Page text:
Nasa scientists have established an internet-based file sharing infrastructure to help access data in their bid to discover whether water, and perhaps life, once existed on Mars.
Experts at the Jet Propulsion Laboratory in Pasadena, and at other Nasa facilities and universities in the US and worldwide, are studying data from the two Mars Rovers, Spirit and Opportunity.
The data travels over Nasa's Deep Space Network, an international network of antennae located in Australia, Spain and the US.
Information is then processed by ground-based software and stored on file servers at the Jet Propulsion Laboratory.
The processed data is made available to the worldwide network of scientists and researchers over the internet by a middleware layer powered by BEA WebLogic Server.
Besides data, the middleware layer provides scheduling information and the current time in various Earth and Mars time zones, while the message service enables mission managers to broadcast messages.
The system was built using Enterprise Java Beans, the Java Message Service, and web services. The middleware serves several client applications, including the Collaborative Information Portal and Viz.
The Collaborative Information Portal is a Java application that allows users to view data generated by the various rover instruments.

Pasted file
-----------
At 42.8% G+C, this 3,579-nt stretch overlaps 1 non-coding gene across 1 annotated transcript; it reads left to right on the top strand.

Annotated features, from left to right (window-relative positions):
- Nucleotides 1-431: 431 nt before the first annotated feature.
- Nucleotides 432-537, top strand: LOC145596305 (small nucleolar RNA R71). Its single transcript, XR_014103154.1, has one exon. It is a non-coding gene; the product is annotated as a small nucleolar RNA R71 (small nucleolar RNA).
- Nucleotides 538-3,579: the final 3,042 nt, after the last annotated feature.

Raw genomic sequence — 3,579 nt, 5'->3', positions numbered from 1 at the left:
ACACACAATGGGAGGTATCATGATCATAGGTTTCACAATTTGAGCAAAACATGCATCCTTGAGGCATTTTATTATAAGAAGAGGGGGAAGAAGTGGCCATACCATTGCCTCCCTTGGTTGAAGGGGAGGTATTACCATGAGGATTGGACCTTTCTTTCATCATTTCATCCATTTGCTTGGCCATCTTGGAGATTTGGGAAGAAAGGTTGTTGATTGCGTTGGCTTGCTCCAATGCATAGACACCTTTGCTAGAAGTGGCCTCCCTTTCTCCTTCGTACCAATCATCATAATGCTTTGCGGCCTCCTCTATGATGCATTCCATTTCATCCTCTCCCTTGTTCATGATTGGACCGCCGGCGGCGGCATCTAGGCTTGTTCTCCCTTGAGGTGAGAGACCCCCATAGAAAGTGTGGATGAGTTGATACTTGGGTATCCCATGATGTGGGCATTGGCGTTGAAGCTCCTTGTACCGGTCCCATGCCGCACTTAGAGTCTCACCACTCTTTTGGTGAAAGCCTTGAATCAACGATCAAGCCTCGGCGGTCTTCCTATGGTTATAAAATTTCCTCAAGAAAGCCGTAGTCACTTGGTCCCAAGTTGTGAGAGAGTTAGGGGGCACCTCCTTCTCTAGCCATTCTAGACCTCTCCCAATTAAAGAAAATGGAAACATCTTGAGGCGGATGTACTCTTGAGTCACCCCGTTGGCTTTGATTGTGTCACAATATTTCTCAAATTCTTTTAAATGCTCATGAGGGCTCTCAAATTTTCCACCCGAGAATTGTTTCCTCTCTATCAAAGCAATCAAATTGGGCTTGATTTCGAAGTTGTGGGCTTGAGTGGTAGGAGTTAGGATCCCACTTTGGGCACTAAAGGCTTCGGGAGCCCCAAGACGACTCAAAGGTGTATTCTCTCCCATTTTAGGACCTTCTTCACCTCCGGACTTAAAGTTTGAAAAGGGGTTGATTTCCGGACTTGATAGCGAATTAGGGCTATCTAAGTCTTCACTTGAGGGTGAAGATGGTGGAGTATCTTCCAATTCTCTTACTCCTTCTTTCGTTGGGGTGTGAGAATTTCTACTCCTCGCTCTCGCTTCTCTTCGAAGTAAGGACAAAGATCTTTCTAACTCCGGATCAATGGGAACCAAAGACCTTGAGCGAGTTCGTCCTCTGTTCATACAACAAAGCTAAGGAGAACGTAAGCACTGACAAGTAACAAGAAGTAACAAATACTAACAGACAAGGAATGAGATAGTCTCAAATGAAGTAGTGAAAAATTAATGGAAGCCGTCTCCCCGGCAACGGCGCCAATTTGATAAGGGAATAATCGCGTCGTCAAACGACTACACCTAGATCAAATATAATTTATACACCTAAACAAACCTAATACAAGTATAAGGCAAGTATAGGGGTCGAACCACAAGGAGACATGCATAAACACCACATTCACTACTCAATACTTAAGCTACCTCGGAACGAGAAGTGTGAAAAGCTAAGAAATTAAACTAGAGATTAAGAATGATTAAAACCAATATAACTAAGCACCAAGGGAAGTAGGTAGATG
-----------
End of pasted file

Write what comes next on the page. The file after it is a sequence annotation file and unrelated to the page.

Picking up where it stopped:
Viz is a C++ application that allows users to view and rotate three-dimensional images taken by the rovers' stereo cameras.
"Data is the lifeblood of this mission, and around-the-clock data access is crucial to Nasa's scientists so that they can formulate meaningful conclusions about Mars," said Tod Nielsen, executive vice president and chief marketing officer at BEA Systems.
Cotton seedling freezes to death as Chang'e-4 shuts down for the Moon's 14-day lunar night
Fortnite easily out-earns PUBG, Assassin's Creed Odyssey and Red Dead Redemption 2 in 2018
Meteor showers as a service will be visible for about 100 kilometres in all directions
Saturn's rings only formed in the past 100 million years, suggests analysis of Cassini space probe data
New findings contradict conventional belief that Saturn's rings were formed along with the planet about 4.5 billion years ago